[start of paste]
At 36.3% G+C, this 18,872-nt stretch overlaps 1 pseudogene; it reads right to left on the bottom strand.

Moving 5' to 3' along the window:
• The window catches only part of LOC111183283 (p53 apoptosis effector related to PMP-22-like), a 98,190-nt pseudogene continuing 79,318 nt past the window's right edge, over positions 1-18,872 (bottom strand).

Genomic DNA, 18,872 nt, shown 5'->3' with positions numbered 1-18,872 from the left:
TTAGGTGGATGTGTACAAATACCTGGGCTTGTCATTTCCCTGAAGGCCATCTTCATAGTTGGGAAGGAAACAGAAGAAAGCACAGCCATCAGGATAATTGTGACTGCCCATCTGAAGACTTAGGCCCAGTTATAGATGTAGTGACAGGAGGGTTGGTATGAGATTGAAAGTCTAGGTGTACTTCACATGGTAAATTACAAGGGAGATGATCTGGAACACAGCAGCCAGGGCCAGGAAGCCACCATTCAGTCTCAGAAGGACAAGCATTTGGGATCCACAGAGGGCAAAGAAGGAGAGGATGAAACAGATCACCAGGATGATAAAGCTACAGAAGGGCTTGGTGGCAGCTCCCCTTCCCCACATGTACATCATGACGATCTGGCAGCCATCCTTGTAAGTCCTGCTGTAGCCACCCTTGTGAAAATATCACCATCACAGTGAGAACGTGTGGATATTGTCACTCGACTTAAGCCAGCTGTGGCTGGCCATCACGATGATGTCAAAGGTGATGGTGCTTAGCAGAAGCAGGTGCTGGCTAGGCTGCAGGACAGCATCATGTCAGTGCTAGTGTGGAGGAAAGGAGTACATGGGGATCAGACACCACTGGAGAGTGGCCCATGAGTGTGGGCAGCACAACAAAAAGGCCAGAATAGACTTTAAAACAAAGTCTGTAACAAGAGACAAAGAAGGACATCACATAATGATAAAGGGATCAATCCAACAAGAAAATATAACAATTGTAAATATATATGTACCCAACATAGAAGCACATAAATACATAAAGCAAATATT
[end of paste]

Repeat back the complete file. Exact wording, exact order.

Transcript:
At 36.3% G+C, this 18,872-nt stretch overlaps 1 pseudogene; it reads right to left on the bottom strand.

Moving 5' to 3' along the window:
• The window catches only part of LOC111183283 (p53 apoptosis effector related to PMP-22-like), a 98,190-nt pseudogene continuing 79,318 nt past the window's right edge, over positions 1-18,872 (bottom strand).

Genomic DNA, 18,872 nt, shown 5'->3' with positions numbered 1-18,872 from the left:
TTAGGTGGATGTGTACAAATACCTGGGCTTGTCATTTCCCTGAAGGCCATCTTCATAGTTGGGAAGGAAACAGAAGAAAGCACAGCCATCAGGATAATTGTGACTGCCCATCTGAAGACTTAGGCCCAGTTATAGATGTAGTGACAGGAGGGTTGGTATGAGATTGAAAGTCTAGGTGTACTTCACATGGTAAATTACAAGGGAGATGATCTGGAACACAGCAGCCAGGGCCAGGAAGCCACCATTCAGTCTCAGAAGGACAAGCATTTGGGATCCACAGAGGGCAAAGAAGGAGAGGATGAAACAGATCACCAGGATGATAAAGCTACAGAAGGGCTTGGTGGCAGCTCCCCTTCCCCACATGTACATCATGACGATCTGGCAGCCATCCTTGTAAGTCCTGCTGTAGCCACCCTTGTGAAAATATCACCATCACAGTGAGAACGTGTGGATATTGTCACTCGACTTAAGCCAGCTGTGGCTGGCCATCACGATGATGTCAAAGGTGATGGTGCTTAGCAGAAGCAGGTGCTGGCTAGGCTGCAGGACAGCATCATGTCAGTGCTAGTGTGGAGGAAAGGAGTACATGGGGATCAGACACCACTGGAGAGTGGCCCATGAGTGTGGGCAGCACAACAAAAAGGCCAGAATAGACTTTAAAACAAAGTCTGTAACAAGAGACAAAGAAGGACATCACATAATGATAAAGGGATCAATCCAACAAGAAAATATAACAATTGTAAATATATATGTACCCAACATAGAAGCACATAAATACATAAAGCAAATATT